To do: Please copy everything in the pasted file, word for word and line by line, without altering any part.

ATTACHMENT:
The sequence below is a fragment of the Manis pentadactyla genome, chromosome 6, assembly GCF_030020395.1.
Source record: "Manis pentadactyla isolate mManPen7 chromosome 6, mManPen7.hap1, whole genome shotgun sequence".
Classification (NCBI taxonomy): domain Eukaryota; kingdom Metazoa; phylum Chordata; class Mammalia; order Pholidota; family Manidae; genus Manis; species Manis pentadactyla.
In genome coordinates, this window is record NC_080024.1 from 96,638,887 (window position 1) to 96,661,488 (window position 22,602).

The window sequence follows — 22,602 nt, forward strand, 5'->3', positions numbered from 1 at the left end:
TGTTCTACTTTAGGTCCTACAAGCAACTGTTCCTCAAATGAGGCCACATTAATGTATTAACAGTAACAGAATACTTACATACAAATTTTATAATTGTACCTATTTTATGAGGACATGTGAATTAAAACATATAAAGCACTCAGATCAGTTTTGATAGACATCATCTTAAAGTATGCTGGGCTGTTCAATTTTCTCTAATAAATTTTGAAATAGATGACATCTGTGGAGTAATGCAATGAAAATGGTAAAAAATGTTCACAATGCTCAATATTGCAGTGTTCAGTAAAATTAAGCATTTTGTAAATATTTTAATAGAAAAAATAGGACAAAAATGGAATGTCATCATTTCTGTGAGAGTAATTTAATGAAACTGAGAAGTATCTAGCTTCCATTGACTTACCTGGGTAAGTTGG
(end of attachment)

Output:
The sequence below is a fragment of the Manis pentadactyla genome, chromosome 6, assembly GCF_030020395.1.
Source record: "Manis pentadactyla isolate mManPen7 chromosome 6, mManPen7.hap1, whole genome shotgun sequence".
Classification (NCBI taxonomy): domain Eukaryota; kingdom Metazoa; phylum Chordata; class Mammalia; order Pholidota; family Manidae; genus Manis; species Manis pentadactyla.
In genome coordinates, this window is record NC_080024.1 from 96,638,887 (window position 1) to 96,661,488 (window position 22,602).

The window sequence follows — 22,602 nt, forward strand, 5'->3', positions numbered from 1 at the left end:
TGTTCTACTTTAGGTCCTACAAGCAACTGTTCCTCAAATGAGGCCACATTAATGTATTAACAGTAACAGAATACTTACATACAAATTTTATAATTGTACCTATTTTATGAGGACATGTGAATTAAAACATATAAAGCACTCAGATCAGTTTTGATAGACATCATCTTAAAGTATGCTGGGCTGTTCAATTTTCTCTAATAAATTTTGAAATAGATGACATCTGTGGAGTAATGCAATGAAAATGGTAAAAAATGTTCACAATGCTCAATATTGCAGTGTTCAGTAAAATTAAGCATTTTGTAAATATTTTAATAGAAAAAATAGGACAAAAATGGAATGTCATCATTTCTGTGAGAGTAATTTAATGAAACTGAGAAGTATCTAGCTTCCATTGACTTACCTGGGTAAGTTGG